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15 of 15 people found the following review helpful By Stephen Geller on December 30, 2000
Format: Paperback
The title is right: this is some of the best travel writing I have encountered.
It's a collection of short stories, with travel as a common theme. Few are what I'd call tourist guides.
Some of the first few stories stories are about sailboat racing, surviving a night in New York's Central Park, bus riding in Uganda, trucking in tropical Australia, selecting the Panchen Lama, and documentaries about wine and food. There's plenty of variety.
These stories are like good meals: satisfying, pleasant and easy to digest. But they are not lightweight reading. One learns about places and practices that are strange and sometimes disturbing.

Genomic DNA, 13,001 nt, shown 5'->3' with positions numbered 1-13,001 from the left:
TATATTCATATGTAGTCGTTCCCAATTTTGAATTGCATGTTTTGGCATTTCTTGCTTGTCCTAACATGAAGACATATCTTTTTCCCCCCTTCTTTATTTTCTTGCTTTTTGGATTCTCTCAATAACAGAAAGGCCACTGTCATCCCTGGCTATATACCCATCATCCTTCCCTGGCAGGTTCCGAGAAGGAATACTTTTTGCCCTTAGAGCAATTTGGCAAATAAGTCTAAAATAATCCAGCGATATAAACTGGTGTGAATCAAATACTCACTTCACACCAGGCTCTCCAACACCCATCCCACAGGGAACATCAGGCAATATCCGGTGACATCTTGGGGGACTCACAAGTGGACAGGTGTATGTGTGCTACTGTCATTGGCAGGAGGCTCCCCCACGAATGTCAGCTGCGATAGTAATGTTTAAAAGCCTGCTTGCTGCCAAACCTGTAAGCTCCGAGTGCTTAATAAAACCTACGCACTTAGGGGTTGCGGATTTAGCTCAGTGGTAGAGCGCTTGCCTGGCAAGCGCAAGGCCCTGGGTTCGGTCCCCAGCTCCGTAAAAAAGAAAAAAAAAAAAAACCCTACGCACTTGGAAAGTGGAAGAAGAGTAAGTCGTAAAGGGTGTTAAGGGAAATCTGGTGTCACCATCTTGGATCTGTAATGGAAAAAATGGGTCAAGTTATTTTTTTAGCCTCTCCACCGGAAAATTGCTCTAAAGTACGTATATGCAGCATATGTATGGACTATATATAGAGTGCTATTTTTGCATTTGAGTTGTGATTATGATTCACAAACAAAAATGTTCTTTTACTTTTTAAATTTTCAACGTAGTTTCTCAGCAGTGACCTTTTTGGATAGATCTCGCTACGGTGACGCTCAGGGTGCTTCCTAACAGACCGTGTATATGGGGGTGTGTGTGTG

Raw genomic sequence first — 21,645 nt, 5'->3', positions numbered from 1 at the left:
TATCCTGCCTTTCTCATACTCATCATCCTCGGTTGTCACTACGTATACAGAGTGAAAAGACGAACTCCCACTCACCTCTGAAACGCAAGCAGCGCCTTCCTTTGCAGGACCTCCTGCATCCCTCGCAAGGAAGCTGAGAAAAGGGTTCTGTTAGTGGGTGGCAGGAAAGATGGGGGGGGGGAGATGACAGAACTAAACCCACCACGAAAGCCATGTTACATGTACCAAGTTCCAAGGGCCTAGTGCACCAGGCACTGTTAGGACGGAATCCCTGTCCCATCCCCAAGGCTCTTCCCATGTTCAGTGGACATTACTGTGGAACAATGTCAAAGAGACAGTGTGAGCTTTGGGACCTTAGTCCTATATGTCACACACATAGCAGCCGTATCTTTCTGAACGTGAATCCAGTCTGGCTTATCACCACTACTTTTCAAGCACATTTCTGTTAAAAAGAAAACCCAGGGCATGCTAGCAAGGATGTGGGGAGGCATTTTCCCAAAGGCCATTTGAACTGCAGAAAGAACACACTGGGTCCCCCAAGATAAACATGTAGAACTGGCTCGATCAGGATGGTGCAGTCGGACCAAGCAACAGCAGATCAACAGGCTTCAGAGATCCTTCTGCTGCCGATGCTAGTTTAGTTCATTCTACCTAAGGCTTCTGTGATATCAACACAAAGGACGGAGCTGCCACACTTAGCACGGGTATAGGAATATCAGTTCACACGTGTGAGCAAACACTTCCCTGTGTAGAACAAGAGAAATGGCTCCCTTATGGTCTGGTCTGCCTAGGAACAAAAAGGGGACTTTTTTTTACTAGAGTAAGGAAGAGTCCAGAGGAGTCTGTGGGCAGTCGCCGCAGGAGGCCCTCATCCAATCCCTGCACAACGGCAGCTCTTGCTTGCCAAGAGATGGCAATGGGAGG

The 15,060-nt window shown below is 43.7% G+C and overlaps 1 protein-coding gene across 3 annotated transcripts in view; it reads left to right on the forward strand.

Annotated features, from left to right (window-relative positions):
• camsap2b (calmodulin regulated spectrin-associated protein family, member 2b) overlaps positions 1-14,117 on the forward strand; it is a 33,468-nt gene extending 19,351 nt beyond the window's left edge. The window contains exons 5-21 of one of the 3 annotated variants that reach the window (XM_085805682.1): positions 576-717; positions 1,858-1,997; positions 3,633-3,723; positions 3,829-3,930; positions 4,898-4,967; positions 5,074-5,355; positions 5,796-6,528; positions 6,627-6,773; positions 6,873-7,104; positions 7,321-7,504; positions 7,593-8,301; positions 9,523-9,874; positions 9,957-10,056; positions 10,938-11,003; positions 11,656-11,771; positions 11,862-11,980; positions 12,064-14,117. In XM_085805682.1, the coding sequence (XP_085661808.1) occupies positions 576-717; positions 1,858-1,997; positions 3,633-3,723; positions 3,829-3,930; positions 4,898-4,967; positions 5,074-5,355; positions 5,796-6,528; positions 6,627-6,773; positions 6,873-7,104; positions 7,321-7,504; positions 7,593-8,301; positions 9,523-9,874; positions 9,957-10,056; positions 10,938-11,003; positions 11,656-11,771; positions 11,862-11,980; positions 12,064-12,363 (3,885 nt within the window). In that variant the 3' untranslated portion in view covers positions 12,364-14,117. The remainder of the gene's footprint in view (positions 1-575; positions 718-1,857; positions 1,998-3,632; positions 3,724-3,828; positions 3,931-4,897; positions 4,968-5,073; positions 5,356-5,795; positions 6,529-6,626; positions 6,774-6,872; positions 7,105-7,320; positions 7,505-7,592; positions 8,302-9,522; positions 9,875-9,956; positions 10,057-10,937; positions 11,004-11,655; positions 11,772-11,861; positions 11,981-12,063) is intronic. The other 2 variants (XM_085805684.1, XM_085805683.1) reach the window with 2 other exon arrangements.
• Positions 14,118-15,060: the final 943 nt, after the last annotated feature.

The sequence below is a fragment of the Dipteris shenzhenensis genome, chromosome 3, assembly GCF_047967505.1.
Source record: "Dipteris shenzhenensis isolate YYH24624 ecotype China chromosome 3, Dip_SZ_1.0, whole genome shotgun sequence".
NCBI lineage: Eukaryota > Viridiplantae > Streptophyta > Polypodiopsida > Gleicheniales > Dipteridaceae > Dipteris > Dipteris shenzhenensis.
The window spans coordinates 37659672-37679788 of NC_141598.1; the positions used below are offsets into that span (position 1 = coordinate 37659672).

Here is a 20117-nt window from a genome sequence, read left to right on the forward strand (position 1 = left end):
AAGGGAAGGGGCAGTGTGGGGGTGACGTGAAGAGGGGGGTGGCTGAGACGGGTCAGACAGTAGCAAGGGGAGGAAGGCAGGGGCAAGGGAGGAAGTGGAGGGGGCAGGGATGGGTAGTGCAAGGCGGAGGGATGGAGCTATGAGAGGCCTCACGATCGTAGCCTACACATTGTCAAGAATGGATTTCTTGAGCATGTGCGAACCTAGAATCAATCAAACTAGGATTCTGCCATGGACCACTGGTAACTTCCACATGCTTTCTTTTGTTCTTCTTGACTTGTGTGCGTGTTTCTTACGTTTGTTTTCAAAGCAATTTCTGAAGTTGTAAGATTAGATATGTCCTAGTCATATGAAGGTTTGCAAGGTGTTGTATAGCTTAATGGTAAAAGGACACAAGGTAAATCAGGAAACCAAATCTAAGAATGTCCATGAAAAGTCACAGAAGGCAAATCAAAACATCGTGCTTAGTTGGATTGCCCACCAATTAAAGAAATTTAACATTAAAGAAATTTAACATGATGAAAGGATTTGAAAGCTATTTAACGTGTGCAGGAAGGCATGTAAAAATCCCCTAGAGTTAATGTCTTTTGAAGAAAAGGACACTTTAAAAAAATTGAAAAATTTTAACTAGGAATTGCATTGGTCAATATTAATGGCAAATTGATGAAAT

It's a book to read in short sessions. I read it at home, in the evenings, but it would be a great to take on a trip.
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19 of 20 people found the following review helpful By Gin on February 26, 2001
Format: Paperback
After reading this book, I decided I hate travel guides but love travel writing. Travel guides tell you where to go so that you'll run into more pasty, spoiled americans like yourself; travel writing gives you a sense of the land and the people. I loved this collection of essays because it took me to other places and educated me about their history and inhabitants. I learned about the yuppification of Nantucket, the bloody past of Zanzibar, ethnic conflicts in western China, a brutal kidnapping in Uganda, the environmental efforts in Bhutan. Some pieces are frightening; some are humorous. All are enlightening. My only complaint is that I wish more pieces by women had been included -- I would have liked to hear more about the experiences of women in exotic lands. All in all, a fine collection of essays.
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20 of 23 people found the following review helpful By Kent St. John on October 11, 2000